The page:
Immune checkpoint inhibitors for urothelial cancer: New hope with new options

Platinum-based chemotherapy has been the mainstay of treatment for urothelial cancer

Platinum-based chemotherapy has been the mainstay of treatment for urothelial cancer; however, targeted biologics are now gaining prominence in this setting. Programmed death-1 (PD-1/PD-L1) checkpoint inhibitors facilitate tumour infiltration by T cells, resulting in targeted destruction by the immune system.

Earlier this year, the PD-L1 inhibitor atezolizumab was approved by the US FDA for the treatment of locally advanced/metastatic urothelial cancer. Late-breaking results for other PD-1/PD-L1 inhibitors in urothelial cancer offer hope for the future treatment of metastatic urothelial cancer in the post-chemotherapy setting. 

Pembrolizumab has been investigated as a first-line treatment for metastatic urothelial cancer in 374 patients enrolled in the open-label phase II KEYNOTE-052 study as reported on Saturday by Dr Arjun Balar of the NYU Langone Medical Center, New York, USA (Abstract LBA32_PR). Preliminary results were very promising, with objective and complete response rates of 24% and 6%, respectively, in the overall population. Notably, in a subpopulation of 30 patients with combined tumour and immune cell PD-L1 expression of ≥10%—the cut-off point determined to identify those patients most likely to respond to pembrolizumab—11 patients (objective response rate 37%) responded to treatment. At a median 8-month follow-up, the median duration of response is yet to be reached in any patient subgroup in this study and toxicity was manageable.

The PD-1 inhibitor nivolumab is approved for the treatment of a number of advanced cancers. Results from CheckMate 275—to date, the largest phase II trial of nivolumab in locally advanced urothelial cancer—were presented on Saturday by Professor Matthew Galsky from Mount Sinai School of Medicine, New York, USA (Abstract LBA31_PR). While objective and complete responses were seen in 19.6% and 2.3%, respectively, of the 265 patients evaluated for efficacy, higher respective objective and complete response rates of 28.4% and 4.9% were reported in 81 patients with tumour cell PD-L1 expression of ≥5%. At a median follow-up of 7 months, the median duration of response had not been reached. Professor Galsky added that these data will now be used to support the US registration of nivolumab for the treatment of metastatic urothelial cancer after failure of platinum-based chemotherapy, an indication for which the US FDA has granted Breakthrough Therapy Designation.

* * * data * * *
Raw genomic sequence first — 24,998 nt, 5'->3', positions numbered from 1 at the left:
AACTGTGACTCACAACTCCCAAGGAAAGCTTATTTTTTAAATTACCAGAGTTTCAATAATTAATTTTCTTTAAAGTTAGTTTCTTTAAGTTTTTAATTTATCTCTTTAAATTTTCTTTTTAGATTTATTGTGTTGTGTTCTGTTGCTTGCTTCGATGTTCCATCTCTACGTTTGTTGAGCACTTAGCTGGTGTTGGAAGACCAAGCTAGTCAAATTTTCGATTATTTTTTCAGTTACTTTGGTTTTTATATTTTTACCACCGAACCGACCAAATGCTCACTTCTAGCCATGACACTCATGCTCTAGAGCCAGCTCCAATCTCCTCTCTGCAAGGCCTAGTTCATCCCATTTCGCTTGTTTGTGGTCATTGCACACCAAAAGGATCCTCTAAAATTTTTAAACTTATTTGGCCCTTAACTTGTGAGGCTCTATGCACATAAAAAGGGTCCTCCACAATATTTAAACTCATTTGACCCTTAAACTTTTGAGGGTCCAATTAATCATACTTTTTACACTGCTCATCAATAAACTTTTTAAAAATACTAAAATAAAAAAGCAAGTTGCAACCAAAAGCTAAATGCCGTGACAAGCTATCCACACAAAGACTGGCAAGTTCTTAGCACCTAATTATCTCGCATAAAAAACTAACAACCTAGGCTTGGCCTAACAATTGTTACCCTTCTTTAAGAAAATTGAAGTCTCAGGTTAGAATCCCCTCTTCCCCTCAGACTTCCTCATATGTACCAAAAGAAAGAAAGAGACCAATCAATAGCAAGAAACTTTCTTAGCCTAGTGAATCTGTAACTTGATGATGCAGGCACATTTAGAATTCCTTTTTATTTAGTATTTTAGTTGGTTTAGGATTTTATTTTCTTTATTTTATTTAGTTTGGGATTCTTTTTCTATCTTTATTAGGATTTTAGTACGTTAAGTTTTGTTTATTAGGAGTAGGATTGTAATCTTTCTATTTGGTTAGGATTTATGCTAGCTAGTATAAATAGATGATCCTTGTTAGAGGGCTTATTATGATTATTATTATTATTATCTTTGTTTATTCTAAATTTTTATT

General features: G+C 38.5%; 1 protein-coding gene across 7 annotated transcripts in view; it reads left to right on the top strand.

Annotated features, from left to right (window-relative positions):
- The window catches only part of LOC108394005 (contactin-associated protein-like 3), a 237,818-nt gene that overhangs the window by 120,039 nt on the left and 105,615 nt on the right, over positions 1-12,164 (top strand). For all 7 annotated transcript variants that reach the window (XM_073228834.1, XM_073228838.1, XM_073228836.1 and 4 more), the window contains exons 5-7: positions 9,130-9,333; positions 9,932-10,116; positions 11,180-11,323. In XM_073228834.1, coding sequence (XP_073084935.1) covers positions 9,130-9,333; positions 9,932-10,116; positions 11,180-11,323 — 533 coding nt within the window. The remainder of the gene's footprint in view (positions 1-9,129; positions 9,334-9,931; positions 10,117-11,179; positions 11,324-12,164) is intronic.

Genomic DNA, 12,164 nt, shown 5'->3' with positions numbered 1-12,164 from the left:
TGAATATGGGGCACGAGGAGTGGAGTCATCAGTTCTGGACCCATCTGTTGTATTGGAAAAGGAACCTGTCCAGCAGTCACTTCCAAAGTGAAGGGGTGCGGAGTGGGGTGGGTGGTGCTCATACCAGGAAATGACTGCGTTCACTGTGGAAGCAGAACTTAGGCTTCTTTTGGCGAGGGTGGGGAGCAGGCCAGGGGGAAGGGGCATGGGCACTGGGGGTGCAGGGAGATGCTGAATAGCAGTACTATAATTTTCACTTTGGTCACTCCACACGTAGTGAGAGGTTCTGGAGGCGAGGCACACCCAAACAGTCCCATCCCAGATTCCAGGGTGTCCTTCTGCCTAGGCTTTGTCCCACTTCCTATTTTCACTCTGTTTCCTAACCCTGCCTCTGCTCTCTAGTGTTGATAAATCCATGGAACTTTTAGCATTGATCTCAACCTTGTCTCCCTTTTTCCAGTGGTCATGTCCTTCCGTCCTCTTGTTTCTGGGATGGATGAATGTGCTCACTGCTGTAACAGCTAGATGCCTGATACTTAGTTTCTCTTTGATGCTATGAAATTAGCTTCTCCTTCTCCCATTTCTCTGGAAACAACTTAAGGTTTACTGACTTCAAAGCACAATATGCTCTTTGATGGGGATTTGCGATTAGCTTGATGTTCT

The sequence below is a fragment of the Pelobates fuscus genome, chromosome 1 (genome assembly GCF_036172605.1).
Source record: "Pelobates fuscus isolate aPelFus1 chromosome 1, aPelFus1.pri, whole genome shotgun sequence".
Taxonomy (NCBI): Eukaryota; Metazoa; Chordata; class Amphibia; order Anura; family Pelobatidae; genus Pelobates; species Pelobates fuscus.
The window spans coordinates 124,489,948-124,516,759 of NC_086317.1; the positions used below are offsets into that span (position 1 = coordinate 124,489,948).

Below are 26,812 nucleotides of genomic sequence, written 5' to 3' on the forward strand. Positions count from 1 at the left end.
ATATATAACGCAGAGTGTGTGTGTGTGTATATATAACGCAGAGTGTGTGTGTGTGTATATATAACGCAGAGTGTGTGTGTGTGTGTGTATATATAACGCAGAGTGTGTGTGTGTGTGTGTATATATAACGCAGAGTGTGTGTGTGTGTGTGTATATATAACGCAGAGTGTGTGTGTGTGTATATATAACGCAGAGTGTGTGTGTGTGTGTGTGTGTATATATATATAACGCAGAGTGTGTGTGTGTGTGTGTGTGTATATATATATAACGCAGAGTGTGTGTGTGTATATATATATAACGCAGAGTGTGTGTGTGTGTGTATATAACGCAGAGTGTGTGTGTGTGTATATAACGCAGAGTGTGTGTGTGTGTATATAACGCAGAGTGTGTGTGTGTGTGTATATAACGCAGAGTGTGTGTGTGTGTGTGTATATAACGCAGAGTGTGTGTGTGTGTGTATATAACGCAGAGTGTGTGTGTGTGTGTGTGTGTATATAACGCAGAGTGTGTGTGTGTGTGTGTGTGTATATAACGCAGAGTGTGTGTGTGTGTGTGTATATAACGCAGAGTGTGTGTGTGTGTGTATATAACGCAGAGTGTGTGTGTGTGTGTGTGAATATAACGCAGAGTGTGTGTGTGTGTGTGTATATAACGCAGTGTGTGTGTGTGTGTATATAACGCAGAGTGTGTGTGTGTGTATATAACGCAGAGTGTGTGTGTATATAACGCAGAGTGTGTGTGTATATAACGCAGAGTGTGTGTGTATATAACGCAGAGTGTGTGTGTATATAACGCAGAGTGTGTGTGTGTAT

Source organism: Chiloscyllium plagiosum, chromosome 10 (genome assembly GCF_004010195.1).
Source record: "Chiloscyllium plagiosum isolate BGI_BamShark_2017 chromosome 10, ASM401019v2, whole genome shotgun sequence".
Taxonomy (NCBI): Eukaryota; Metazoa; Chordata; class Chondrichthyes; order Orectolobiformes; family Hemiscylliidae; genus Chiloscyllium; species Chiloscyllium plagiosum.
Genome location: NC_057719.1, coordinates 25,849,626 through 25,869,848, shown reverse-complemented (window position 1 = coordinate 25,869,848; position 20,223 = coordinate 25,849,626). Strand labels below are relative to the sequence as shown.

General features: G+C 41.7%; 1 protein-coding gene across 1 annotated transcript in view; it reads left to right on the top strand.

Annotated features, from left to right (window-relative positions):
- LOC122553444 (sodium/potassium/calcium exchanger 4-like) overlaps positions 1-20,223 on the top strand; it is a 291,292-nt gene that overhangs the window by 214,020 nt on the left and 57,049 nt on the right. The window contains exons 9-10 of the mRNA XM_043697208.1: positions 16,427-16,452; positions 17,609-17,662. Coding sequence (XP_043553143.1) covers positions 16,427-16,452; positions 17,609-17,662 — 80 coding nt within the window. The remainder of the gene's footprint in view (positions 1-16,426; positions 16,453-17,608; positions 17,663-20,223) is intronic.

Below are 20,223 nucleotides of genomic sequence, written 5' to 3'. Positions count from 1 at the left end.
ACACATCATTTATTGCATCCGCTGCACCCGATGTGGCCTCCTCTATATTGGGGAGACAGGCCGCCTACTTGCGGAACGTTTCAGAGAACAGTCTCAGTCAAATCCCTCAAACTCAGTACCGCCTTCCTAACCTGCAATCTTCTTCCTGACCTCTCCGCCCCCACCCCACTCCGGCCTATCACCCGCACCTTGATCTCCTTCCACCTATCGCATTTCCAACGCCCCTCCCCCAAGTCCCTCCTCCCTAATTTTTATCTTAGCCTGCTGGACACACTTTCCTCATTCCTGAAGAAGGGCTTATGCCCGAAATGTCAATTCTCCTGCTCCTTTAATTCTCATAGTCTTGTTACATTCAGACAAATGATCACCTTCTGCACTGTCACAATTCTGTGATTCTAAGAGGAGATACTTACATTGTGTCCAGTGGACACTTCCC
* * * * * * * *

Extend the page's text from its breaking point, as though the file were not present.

Commenting on his results, Dr Balar said, “These findings, together with results from a previous study with atezolizumab, suggest that in the very near future immunotherapy will become a potential standard of care in the first-line setting for these patients.”

This article appeared in the Tuesday edition of the Daily Reporter